Thursday, 21 November 2013
|Depressed, from southeast London|
One day my husband never came home, and when I rang the company where he worked, a kind woman said that he hadn't been to work for a few days, and if he did eventually turn up he would be fired. I felt angry and confused, and I needed to talk to my husband to see why he had stopped going to work, and how were we going to pay the rent and put food on our table. He never showed up that night, so I rang his brother, who said to me that I had completely ruined his brother's life, and because of that he had returned to Portugal, to try and salvage his life. He then said that I wasn't to call any more, and that I only had myself to blame if my life was falling apart. That was the last time I ever spoke to my brother-in-law.
Thursday, 14 November 2013
|Arthur Scargill in the arms of the police. But was he all bad?|
If decades are defined by individual years, then Great Britain in the 1980's must surely be all about what happened in 1984, and an event which could have easily brought Margaret Thatcher's government to its knees.
Flashback to 12th March 1984, when the leader of the National Union of Mineworkers (NUM), Arthur Scargill, faced up to Thatcher's reforms of the British mining industry, by instigating a strike which would eventually last almost a year, and in turn make him an icon of the 1980's.
It's nearly thirty years since images of striking miners battling with police poured from our televisions, and filled the pages of the tabloid press, and it's nearly thirty years since Scargill almost destroyed Thatcher's government.
Hated by those who mirrored Thatcher's anti-union stance, and idolised by those very men he represented, Scargill was seen as a leader who wasn't going to give up the fight easily.
But how can I imagine that this man is an icon, when most people believe that he was just an inciter of mindless violence, keen on promoting his own image?
Monday, 4 November 2013
Wednesday, 23 October 2013
Thursday, 17 October 2013
Monday, 14 October 2013
|Here is where it will end. But where is here?|
Tony looked down at the bar when I mentioned the violent thugs we had known. He looked down and thought about Glen. Tony had worshipped Glen. He had idolised Glen. He had always said that Glen was the brother he had never had. But now Glen was gone. Dead. Cremated and scattered. Gone from our lives, because he had played with fire. Tony finished his second drink, and getting the attention of the barmaid, he ordered more drinks. He then said that we had to think about the future.
The future? If it was to be anything like our past, then I reckoned that we were doomed, because people like Tony and me are on a downward slope from the day we are born, until the day we die. And if there is the occasional day when the sun brightens our lives, and warms our tired faces, there are so many more when rainclouds hang over us, and the only sky we can see is dirty and grey. No, we have no future, and as the pretty barmaid with yellow teeth slammed down our glasses of whisky on the bar, I could see from the corner of my eye that Tony knew what I was thinking, and he knew that I was right.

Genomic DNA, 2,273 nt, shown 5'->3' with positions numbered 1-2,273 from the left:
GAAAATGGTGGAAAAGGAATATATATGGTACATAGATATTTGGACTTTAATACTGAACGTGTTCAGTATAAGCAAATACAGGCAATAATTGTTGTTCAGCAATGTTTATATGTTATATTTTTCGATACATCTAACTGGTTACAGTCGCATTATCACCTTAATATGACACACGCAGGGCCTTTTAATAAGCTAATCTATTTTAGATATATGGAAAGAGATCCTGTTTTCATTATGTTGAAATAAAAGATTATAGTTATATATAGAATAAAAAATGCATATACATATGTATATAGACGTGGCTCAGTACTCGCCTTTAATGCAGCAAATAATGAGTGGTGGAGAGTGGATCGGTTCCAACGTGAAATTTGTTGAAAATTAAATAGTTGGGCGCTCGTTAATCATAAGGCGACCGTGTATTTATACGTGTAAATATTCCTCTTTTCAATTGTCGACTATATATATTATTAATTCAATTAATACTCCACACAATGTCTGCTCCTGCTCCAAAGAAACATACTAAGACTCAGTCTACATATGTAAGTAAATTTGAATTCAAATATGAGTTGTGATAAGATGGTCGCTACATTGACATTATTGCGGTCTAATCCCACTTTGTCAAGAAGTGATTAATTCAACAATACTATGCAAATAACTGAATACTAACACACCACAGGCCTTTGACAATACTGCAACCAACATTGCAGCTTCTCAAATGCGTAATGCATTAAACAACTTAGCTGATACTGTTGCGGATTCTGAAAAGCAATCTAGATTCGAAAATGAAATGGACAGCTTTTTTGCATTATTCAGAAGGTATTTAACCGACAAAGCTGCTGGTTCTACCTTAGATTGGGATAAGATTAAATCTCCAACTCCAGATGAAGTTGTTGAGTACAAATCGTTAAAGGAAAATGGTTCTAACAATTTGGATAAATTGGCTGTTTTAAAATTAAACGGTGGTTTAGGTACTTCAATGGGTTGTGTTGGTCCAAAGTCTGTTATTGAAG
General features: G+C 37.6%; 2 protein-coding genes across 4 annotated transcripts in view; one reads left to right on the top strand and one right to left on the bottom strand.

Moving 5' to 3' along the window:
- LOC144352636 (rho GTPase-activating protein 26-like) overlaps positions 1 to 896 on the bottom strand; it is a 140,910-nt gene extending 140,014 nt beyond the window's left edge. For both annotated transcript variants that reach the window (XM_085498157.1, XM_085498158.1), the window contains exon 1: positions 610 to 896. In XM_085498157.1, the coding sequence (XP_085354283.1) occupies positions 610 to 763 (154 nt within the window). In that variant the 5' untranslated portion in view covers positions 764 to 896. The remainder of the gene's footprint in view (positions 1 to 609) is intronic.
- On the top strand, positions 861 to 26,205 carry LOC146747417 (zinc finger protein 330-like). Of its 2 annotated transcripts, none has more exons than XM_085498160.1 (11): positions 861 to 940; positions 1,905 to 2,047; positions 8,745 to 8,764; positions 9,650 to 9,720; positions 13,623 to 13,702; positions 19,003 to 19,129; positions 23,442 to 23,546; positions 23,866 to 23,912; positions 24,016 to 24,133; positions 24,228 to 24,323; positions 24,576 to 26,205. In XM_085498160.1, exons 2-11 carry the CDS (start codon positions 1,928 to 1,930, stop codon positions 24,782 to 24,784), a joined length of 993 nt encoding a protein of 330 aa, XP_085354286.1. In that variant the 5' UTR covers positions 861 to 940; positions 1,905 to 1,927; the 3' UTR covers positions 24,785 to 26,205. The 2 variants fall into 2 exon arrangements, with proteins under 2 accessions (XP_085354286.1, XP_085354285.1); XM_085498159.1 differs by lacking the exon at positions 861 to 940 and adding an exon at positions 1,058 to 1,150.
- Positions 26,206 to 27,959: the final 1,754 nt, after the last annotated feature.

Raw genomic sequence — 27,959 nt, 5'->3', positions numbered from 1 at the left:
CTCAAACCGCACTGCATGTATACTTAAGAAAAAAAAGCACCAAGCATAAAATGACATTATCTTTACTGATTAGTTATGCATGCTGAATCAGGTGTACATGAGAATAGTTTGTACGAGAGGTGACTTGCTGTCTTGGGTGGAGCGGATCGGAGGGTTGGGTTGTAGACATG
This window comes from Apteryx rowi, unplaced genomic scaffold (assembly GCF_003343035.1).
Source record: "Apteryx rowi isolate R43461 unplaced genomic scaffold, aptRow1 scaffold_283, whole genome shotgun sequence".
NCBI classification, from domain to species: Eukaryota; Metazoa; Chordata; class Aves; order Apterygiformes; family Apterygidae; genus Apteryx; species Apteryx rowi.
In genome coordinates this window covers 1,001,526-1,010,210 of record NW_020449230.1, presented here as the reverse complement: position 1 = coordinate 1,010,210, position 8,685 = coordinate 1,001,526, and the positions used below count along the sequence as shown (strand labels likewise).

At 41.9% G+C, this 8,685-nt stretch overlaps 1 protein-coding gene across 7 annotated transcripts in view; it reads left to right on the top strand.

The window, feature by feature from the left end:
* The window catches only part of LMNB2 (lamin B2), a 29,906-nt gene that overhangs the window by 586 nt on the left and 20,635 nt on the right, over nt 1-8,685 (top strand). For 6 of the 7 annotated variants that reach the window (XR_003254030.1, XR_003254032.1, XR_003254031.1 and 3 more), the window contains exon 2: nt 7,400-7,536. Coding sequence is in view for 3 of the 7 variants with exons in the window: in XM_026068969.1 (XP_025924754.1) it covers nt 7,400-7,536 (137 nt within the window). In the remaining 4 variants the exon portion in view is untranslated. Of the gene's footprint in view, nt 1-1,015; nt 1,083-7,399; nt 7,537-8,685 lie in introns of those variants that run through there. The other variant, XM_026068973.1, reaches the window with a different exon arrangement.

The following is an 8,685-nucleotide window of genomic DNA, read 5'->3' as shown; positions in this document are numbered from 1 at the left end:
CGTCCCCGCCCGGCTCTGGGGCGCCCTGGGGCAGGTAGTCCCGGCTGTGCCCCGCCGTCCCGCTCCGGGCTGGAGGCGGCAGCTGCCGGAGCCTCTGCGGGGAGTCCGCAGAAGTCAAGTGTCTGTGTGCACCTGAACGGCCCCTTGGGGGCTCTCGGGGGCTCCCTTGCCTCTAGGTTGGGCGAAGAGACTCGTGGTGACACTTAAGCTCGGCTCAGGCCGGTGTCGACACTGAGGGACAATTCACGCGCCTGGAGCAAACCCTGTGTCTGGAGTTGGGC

Tony grunted. His glass was stained with lipstick. He had been served whisky in a dirty glass. I can’t say that I was surprised. The pub was dirty. The lads fooling around in the corner were dirty. Their language was dirty. The barmaid with the yellow teeth was dirty. I imagined that the toilets were dirty. The bar was dirty. The ashtrays were dirty. The street in which the pub was standing was dirty. The people who made their way to and from the shops were dirty. We had left southeast London – which is also dirty – to find ourselves in another part of the world which was just as dirty and depressing. If the future was here, and we had turned the page, I reckoned that we had made a false start.
Tony slammed his fist down on the bar. A few of the lads looked at us, and then the barmaid with yellow teeth made an appearance. We may have been down and out, but we were entitled to clean glasses. She flashed us a forced smile, and taking the glass in her small hand, she held it up. Tony sighed. In our favourite pub, in southeast London, we had never once been served a drink in a dirty glass. Never! Never! Never! And now, in Brighton, we were expected to drink from glasses stained with a slag’s lipstick.
Tony stood up and wanted to say something offensive. I knew what he was thinking. Our favourite pub in southeast London was no longer our favourite pub, because we had finished with London, and so we had finished with our favourite pub. Dirty glasses and dirty pubs were all we had to look forward to, as we drifted aimlessly through life, until we found another safe haven in which to rest our weary bodies, and reconstruct our lives.
There were too many lads in the corner giving us evil stares, and when one of them told Tony that he was a fucking cunt, we realised that perhaps it was time to move on. Of course, such insolence would never have been accepted back at home, because Tony commanded respect, and if there was a problem to be resolved, Glen could always be relied upon in Tony’s hour of need. But we were a long way from home, and Glen was gone. Tony just muttered an obscenity, and turning as fast as his overweight frame would allow, he walked out of the pub.
Extract taken from "The Londoners Trilogy - Four Years In London" Out now on kindle via Amazon.